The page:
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The Wacky World of Flies

Bee or wasp mimic fly, Hocking County, Ohio, May 31, 2010.

UPDATE: Janet Creamer reports that the fly above is the wonderfully named Ornate Snipe Fly, Chrysopilus ornatus. Some photos of its close relative the Golden-backed Snipe Fly can be found HERE. Thank you Janet.

I must confess to having a bizarre interest in flies. They're everywhere - far more than the Average Joe would suspect. Train your eye to watch for them, and you'll notice all manner of strange and extraordinary flies lurking about, in every type of habitat. There are scads of species - flies are in the order Diptera, and an estimated 250,000 species roam Planet Earth. My guess is there are far more than that; few people study them and many species doubtless go undescribed at present.

If time only allowed, I would spend more of it trying to capture macro shots of flies. Seen well, like the mimic fly above, they are truly works of art. Some flies mimic bees, others wasps, some even butterflies or moths. Collectively they play an integral yet underappreciated part of our ecosystem, serving to pollinate plants, decompose the dead, control other insect populations, and provide food for predators. So many are their number that I suspect we'd have quick ecological collapse should all flies suddenly be removed from earth.

As I have become more interested in flies and photographing them, I've noticed something interesting. This is a "long-legged fly"; at least that's what I call them. I should say that I often don't know what species I'm looking at, other than in a very general way if I'm lucky. It's not like there's a Sibley Guide to the Flies of North America, or a Flies of Ohio field guide. Determining a specific identification can be quite time-consuming.

Anyway, note how the long-legged fly is in flight. I took this last Monday in Hocking County, and the creature's reactions are so fast that the flash of the camera stimulate it to move before the camera can record its image! I find this incredible, but I've watched similar lightning fast reactions from them about every time I've tried to shoot one.

This fly is something very similar to the one above, apparently, although I shot this image back in March in Guatemala. Same thing - I probably tried a dozen shots, and in every case the fly would bounce off the leaf in response to the flash and before the camera could catch it. I just got lucky on this image, and happened to catch it as it darted into the air.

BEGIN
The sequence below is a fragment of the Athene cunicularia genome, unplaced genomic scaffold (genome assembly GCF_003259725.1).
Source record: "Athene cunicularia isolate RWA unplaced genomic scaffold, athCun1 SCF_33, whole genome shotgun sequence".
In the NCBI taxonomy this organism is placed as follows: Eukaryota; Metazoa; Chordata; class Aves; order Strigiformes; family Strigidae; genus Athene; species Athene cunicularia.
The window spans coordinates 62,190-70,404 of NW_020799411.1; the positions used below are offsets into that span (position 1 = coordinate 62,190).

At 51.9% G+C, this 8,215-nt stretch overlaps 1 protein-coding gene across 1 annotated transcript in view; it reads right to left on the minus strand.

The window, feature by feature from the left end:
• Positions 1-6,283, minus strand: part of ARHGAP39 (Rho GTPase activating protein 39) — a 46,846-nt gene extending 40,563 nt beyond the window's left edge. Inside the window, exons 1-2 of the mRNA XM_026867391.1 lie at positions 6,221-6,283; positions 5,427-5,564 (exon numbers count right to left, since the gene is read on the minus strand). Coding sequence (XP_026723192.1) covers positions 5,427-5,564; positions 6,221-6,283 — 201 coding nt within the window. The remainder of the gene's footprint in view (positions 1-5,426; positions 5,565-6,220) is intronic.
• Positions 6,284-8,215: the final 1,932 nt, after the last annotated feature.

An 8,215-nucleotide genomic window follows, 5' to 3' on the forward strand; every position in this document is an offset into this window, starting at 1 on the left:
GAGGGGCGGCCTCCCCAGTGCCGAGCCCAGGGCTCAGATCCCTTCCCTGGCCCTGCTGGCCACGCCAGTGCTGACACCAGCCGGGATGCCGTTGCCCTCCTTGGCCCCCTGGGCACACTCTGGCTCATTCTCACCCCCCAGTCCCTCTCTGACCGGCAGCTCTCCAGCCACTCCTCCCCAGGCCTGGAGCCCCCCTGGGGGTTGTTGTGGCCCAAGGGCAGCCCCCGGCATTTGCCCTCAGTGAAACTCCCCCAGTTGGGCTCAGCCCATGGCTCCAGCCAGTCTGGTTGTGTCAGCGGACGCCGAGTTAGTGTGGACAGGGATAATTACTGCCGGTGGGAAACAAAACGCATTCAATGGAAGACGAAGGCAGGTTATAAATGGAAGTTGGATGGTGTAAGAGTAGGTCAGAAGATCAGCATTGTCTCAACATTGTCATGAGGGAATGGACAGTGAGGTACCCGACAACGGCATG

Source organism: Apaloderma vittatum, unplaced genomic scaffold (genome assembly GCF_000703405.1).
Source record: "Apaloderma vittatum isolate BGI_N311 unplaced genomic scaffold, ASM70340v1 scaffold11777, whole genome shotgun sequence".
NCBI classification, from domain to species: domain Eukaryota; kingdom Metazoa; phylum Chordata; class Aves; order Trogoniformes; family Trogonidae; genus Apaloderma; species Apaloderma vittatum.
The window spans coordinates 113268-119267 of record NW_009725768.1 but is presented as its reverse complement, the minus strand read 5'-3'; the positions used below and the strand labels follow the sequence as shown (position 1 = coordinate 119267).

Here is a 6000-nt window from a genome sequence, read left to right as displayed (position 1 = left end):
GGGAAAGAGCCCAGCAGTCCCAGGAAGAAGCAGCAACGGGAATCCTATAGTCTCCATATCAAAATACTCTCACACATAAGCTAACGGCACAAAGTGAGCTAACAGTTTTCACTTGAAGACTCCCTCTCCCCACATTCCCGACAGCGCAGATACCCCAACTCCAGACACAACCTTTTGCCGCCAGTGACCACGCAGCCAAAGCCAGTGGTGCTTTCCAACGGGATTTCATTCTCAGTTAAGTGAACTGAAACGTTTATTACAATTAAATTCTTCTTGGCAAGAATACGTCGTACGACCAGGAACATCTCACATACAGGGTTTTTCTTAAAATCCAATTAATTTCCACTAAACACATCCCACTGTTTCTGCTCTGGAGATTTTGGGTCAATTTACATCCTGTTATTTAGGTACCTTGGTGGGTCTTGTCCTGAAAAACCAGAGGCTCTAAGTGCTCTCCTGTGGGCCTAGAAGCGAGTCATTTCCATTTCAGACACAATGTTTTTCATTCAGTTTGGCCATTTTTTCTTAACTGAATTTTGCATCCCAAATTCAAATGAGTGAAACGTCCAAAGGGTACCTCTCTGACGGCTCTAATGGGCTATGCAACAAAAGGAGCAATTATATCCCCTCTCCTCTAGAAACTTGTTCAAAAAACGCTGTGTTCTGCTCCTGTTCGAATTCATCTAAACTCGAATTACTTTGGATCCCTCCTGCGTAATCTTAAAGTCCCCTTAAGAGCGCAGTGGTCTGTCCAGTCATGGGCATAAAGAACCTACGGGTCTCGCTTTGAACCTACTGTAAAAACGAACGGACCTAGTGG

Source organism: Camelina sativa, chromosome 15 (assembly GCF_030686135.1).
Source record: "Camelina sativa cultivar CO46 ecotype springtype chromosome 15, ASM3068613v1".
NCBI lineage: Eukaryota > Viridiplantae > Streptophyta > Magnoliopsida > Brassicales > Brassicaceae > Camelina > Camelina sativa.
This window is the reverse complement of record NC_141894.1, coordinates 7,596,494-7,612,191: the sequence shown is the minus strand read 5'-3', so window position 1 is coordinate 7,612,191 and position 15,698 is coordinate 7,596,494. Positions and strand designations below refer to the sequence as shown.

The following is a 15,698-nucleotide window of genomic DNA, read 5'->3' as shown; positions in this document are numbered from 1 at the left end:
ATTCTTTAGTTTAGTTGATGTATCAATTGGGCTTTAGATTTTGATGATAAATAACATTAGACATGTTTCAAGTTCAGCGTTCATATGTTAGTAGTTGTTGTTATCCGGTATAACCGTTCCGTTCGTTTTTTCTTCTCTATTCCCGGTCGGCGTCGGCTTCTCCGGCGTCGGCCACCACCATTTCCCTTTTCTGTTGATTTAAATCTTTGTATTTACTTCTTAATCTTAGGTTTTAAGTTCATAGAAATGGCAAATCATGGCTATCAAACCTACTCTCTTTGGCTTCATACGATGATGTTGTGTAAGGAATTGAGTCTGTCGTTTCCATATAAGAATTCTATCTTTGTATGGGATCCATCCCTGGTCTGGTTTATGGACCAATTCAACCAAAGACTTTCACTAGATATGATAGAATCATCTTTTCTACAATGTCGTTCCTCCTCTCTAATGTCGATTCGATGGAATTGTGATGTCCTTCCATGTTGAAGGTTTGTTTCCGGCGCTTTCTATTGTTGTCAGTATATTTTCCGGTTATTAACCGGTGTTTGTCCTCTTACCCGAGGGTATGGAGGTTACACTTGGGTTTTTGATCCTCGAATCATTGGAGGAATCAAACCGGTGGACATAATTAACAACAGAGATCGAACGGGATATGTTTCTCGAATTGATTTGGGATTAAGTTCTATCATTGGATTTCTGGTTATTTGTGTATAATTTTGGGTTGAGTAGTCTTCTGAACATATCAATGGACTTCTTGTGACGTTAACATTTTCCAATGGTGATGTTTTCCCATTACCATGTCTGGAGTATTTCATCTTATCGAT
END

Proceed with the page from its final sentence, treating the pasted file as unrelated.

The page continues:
This is real Superman stuff! Just imagine if you had those sorts of reaction times. You could catch bullets in your teeth! It'd be interesting to study these creatures and see if it is possible to discover what physiological characters allow them to be so rapidly responsive.

Another long-legged type of fly, also from a Guatemalan jungle. This one didn't react to the flash like the ones above, and appears unrelated other than the long legs. Note its blood red eyes. It only allowed me a few shots - I wish I had had time to really work it as the thing was stunning and really good macro shots would be interesting.

If you know the identity of any of these flies, even if only to genus or family, please let me know.


Shog said…
I enjoy photographing flies as well. The flies are very sensitive to the pre-flash that many camera use to determine exposure or reduce red-eye in creatures with pupils. See if your camera offers an option to turn that feature off, look for pre-flash/modelingflash/etc in the menus.
Nicole said…
I didn't realize that we had such strange looking fly "creatures" here in Hocking County. We do well to shoo away the every day variety from our picnics!

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